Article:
Lebanon’s pet lovers have a new and convenient option for supporting SafeHaven Humane Society.
The organization has opened a thrift shop downtown which will support the shelter’s programs. The store is located at 914 South Second Street.
SafeHaven opened its first thrift shop in Tangent in 2014 and that effort has paid great dividends.
“It’s been a huge source of funds for our shelter,” said Sara Girres, marketing coordinator for SafeHaven. “We do run completely on donations.”
After the Tangent store proved it could be successful, SafeHaven’s leadership began considering locations for a second store.
“Lebanon seemed like a good fit for a location,” Girres said, adding that the search for the right property in Lebanon began about a year ago.
Both thrift shops accept donations of household items, kitchen supplies, decorations, tools and many other goods.
“Anything that might be able to be used, we will take,” Girres said.
In 2017, the Tangent thrift shop generated over $121,000 in revenue for the organization. This wasn’t entirely profit – there is overhead involved in running the store – but thanks to all of the volunteers who work at the location a great deal of that money is dedicated to SafeHaven’s mission.
Jodi Javage, thrift store supervisor for SafeHaven, said the new store is filling up quickly. As word spread about the store, people started dropping stuff off. The Lebanon location is in the downtown core and there is a paved driveway and loading dock area, making it extremely easy to drop off items.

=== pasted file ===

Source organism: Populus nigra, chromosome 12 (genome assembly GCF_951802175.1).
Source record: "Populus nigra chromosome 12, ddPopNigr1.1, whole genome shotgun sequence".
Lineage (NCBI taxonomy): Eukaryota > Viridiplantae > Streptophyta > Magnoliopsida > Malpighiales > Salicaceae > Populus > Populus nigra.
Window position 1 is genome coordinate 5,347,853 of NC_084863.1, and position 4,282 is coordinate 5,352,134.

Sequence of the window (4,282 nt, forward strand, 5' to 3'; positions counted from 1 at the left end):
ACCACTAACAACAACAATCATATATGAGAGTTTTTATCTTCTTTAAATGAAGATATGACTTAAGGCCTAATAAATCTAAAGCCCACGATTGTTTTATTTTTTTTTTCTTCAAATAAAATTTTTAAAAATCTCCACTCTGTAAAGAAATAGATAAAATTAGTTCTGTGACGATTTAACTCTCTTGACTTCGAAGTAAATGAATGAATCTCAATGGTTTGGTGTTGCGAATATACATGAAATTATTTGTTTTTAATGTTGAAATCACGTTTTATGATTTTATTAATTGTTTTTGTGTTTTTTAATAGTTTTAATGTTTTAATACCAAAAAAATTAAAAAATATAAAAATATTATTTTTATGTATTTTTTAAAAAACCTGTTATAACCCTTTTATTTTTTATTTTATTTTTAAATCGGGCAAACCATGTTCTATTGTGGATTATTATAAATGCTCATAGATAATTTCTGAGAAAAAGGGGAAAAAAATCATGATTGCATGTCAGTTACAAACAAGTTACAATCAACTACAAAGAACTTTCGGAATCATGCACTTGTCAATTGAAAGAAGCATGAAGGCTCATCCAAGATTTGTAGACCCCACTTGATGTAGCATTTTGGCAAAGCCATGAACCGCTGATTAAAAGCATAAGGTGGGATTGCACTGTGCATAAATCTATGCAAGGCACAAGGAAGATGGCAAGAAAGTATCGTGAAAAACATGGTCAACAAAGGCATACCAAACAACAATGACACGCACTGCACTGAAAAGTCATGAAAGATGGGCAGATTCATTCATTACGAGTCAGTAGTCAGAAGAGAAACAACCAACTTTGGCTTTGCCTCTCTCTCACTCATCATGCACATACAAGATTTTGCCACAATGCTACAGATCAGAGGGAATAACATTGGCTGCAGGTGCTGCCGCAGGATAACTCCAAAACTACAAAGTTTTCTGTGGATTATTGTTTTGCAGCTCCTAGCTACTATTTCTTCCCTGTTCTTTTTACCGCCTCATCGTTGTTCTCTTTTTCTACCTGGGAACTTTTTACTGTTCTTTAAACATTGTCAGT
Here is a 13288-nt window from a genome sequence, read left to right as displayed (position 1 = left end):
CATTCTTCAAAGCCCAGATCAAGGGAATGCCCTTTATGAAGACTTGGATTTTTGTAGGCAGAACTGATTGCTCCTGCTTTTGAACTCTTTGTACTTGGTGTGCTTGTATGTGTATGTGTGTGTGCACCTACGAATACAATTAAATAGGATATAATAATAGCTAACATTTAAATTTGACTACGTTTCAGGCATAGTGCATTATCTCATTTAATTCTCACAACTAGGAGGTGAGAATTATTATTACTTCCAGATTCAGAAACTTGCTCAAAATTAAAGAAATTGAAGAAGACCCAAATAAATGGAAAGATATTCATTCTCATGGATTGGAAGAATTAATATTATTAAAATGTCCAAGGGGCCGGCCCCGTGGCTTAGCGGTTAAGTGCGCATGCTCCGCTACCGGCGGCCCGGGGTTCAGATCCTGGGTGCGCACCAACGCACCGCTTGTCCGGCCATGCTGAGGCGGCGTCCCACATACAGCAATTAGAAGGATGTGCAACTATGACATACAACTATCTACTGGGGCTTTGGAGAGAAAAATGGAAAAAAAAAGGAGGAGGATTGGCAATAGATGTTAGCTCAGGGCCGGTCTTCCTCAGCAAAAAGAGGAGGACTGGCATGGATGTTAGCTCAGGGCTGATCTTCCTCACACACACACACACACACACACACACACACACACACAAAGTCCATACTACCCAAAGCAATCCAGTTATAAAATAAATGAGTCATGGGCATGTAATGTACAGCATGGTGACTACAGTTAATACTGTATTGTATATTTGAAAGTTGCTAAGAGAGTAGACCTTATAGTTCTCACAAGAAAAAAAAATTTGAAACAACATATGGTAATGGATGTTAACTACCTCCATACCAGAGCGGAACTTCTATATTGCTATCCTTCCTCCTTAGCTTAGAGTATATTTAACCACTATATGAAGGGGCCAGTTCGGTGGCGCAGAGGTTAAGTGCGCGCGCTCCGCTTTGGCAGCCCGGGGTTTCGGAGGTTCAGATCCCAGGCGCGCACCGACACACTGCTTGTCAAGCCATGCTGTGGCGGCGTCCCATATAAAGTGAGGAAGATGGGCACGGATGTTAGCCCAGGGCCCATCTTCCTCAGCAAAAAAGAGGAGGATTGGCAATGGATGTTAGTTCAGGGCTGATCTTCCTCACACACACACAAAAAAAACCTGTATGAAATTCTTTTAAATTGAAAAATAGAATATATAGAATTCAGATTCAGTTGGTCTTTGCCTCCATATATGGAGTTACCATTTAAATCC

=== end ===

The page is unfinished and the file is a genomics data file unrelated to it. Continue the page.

Javage said there are about 25 volunteers at the Tangent store and she is hoping to recruit at least 30 volunteers for the Lebanon location. Volunteers receive training about SafeHaven so they can answer questions from the public. Beyond that, retail experience is helpful, but not required, Javage said.
Those who do wish to volunteer are asked to contact Katie Bateman, the community outreach coordinator for SafeHaven, by email at firstname.lastname@example.org.
The SafeHaven shelter, which is also located in Tangent, is a no-kill shelter which does not euthanize animals for space.
“An animal will stay here as long as it needs to find a home,” Girres said.
Because of its central location, SafeHaven serves clients from Albany, Corvallis, Lebanon, Sweet Home and even Salem, Girres said.
In 2017, SafeHaven completed more than 2,500 adoptions. The shelter is behind that pace so far this year, with just over 700 adoptions in place through the end of May. The summer season does tend to see an uptick in adoptions, so it is too early to tell if the final numbers will be down this year.
“It is kitten season right now,” Girres said.